America’s Tsunami?

I’m sure someone will write in to complain about this, but here goes…

I was slightly uneasy when I first heard, on BBC News, comparisons being drawn between hurricane Katrina in America, and the Asian Tsunami disaster of Boxing Day (26th September for non-UK people) 2004. I was at first just unsettled at the concept of comparing national disasters, but later was slightly appalled by the term “America’s Tsunami.”

I don’t think it is appropriate to compare a disaster causing (according to Wikipedia) 170,000 – 250,000 deaths, with one causing, at the time of writing, about 700. Sensible estimates suggest that Katrina is very unlikely to be responsible for more than 10,000 deaths.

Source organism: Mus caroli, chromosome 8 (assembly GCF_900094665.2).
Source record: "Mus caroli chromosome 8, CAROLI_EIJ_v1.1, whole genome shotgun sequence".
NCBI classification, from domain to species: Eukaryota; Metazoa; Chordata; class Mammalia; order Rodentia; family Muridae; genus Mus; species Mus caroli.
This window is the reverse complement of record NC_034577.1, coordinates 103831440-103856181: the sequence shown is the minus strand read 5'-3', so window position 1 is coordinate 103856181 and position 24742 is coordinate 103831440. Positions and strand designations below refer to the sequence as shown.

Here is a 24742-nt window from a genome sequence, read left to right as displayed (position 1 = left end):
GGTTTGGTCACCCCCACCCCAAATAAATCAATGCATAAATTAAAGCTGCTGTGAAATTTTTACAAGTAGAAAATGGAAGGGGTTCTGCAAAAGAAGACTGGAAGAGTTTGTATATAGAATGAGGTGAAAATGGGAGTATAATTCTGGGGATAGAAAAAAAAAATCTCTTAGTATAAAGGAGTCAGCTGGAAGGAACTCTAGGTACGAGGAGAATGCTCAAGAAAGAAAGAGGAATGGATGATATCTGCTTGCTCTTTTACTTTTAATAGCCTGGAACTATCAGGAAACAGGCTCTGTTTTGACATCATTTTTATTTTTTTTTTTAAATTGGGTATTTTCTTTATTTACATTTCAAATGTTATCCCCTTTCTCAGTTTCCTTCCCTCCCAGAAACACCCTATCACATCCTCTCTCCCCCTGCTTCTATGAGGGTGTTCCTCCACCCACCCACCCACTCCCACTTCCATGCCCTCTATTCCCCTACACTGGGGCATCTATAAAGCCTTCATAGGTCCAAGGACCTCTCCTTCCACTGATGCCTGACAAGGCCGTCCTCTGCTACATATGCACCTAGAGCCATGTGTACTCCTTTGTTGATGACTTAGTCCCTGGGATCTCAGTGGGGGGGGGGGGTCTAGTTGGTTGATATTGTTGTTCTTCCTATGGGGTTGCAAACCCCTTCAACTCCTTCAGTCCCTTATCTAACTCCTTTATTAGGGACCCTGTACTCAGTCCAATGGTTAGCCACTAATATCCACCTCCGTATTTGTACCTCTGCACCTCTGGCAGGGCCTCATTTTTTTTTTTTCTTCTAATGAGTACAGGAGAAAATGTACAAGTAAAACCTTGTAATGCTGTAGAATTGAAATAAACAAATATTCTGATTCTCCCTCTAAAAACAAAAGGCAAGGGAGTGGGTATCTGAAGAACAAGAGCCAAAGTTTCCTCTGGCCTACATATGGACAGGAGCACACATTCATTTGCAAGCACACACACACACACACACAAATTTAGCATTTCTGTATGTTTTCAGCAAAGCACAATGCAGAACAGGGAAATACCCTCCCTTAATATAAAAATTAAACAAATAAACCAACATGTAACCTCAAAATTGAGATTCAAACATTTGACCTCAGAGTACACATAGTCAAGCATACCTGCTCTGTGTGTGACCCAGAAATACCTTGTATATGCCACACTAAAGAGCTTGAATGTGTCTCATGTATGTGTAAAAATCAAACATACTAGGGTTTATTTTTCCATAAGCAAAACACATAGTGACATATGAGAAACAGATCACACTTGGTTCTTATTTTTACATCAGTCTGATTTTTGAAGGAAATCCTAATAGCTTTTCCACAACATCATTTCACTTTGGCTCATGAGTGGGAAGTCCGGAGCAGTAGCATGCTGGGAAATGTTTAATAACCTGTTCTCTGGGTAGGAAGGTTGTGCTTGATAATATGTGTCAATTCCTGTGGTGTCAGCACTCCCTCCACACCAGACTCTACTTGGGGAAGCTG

Sitting here now, I am still unnerved about the fact that I can even sit here counting nature’s severity in terms of numbers of lives. Now add in the fact that the Asian disaster was spread across more than 15 different poorly developed countries, whereas the US remains the most developed country in the world.

The US disaster, while terrible in terms of human lives and suffering, is nothing like as severe as the Asian Tsunami, and to compare the two is an insult to the memories of those lost in both disasters.

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